Mothers with confirmed or suspected COVID-19 can safely breastfeed with appropriate precautions and the benefits of breastfeeding outweigh potential risks, according to a review article published in the American Journal of Perinatology.
The article, published July 21, provides guidance to clinicians and families about breastfeeding during the coronavirus pandemic.
“The benefits of breast milk have been well documented, but this current pandemic may cause mothers to limit breastfeeding efforts to protect their babies. This article reminds care providers and mothers, even those with confirmed or suspected COVID-19 infections, that it’s still an important time to continue to breastfeed,” said Ritu Cheema, first author of the article and health sciences clinical assistant professor in the UC Davis Division of Pediatric Infectious Diseases.
Some of the article’s key points:
- There are very few case reports of COVID-19 being transmitted from a mother to her fetus or newborn. This appears to be a rare event.
- No compelling evidence suggests the transmission of COVID-19 from mother to baby via breast milk.
- Mother-baby separation has negative health and emotional consequences for both mother and baby.
- Maintaining appropriate respiratory hygiene when in contact with the newborn baby is critical.
- There may be an additional benefit of providing breast milk from a mother with COVID-19 to her baby for specific protection against COVID-19, assuming appropriate hygiene practices are followed.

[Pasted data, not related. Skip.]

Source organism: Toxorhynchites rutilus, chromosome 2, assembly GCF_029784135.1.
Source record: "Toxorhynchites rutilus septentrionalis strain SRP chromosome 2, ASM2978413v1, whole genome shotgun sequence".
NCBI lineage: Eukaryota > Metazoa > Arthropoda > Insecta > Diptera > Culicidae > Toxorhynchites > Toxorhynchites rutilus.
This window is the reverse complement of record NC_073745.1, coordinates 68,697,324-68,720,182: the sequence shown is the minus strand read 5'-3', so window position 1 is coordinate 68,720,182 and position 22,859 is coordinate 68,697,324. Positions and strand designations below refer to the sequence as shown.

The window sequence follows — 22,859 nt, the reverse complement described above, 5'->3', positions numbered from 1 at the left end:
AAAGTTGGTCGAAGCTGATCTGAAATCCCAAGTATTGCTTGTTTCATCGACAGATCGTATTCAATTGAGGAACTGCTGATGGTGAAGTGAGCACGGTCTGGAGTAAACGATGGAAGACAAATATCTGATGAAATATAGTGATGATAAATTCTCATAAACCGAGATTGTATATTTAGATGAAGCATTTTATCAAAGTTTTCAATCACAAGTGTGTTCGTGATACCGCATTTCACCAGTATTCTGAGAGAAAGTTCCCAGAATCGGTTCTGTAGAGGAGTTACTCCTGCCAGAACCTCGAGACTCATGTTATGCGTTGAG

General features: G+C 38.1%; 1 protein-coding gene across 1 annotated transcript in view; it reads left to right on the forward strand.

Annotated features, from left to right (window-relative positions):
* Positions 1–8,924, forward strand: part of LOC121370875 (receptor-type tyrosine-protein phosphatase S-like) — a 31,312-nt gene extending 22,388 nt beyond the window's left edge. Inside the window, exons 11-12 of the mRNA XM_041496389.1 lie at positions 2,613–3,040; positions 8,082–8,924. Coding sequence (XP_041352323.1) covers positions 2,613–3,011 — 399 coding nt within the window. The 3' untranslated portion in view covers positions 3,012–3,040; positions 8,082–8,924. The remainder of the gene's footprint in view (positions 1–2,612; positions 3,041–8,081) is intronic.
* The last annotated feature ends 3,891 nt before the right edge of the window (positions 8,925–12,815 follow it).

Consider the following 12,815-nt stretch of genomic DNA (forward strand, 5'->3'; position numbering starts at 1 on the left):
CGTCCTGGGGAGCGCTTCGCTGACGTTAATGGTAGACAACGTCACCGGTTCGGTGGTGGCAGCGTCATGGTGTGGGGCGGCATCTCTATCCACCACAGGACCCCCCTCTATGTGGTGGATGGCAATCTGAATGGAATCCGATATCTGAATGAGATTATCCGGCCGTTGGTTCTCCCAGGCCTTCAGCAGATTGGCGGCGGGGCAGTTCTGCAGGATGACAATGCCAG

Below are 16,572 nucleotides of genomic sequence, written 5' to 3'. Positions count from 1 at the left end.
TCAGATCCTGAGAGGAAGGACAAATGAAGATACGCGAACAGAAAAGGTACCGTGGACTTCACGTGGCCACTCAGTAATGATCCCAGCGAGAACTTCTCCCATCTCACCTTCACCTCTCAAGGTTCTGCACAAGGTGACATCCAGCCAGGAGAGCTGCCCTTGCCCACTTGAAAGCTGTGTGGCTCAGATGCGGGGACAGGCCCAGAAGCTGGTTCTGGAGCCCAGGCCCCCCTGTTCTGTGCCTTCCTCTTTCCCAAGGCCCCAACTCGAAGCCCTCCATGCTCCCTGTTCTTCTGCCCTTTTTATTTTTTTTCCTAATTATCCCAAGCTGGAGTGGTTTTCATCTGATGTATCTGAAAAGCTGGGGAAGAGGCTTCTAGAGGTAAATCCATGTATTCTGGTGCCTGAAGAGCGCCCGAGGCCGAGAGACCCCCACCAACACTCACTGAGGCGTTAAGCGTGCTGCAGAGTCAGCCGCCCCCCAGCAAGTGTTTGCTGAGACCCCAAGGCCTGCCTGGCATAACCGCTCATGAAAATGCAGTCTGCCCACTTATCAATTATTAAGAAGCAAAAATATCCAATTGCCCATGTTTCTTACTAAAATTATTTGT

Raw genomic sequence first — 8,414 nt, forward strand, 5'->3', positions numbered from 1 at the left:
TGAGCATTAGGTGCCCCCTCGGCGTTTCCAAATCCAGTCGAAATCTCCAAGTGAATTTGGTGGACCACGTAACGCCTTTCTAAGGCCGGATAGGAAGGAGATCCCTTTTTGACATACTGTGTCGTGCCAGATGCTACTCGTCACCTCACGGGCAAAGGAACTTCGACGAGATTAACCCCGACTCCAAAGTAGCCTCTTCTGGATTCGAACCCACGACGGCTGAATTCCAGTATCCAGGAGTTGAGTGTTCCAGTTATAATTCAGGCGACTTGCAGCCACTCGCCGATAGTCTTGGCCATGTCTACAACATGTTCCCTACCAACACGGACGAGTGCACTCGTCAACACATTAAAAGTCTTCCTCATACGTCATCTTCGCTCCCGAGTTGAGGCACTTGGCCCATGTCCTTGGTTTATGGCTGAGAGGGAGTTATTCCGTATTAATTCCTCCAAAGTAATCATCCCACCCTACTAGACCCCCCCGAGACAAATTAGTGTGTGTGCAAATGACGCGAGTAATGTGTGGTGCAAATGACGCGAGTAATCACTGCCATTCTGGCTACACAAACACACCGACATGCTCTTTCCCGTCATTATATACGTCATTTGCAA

Based on this information, mothers with suspected or confirmed COVID-19 infections can and should breastfeed their newborns with appropriate precautions. Mothers should wear a surgical mask and wash their hands and breasts with soap and water before breastfeeding. During intervals between feeds, it is recommended that the infant’s crib be placed at least six feet from the mother’s bed, preferably behind a physical barrier such as a curtain.
These precautions should be continued until the confirmed COVID-19 positive mother demonstrates an improvement in her symptoms for at least 24 hours without the use of fever-reducing medications, and at least 10 days have passed since she had a fever and her COVID-19 symptoms appeared (or at least 20 days have passed if she had severe illness or is severely immunocompromised as the Centers for Disease Control and Prevention currently recommends).
In an unfortunate scenario where the mother is very sick and cannot directly breastfeed, every effort should be made to feed the baby the expressed breast milk from her if possible. A healthy family member or nurse can feed the baby the expressed milk in a separate room. Breast pump tubing and container should be cleaned after every use and mother should have a dedicated breast pump. Strict hand hygiene must be followed.
“Any mother with a suspected or confirmed COVID-19 infection should not hesitate to breastfeed if she can do it safely and if her health allows,” Cheema said. “Given the potential risk of transmission of infection from anyone infected around the baby, the importance of observing appropriate precautions while handling the baby cannot be overemphasized at the same time.”
Co-authors of this article are Elizabeth Partridge, Laura Kair, Kara Kuhn-Riordon, Angelique Silva, Caroline Chantry, Mark Underwood, Satyan Lakshminrusimha and Dean Blumberg of UC Davis Health, and Maria Bettinelli of the University of Milan.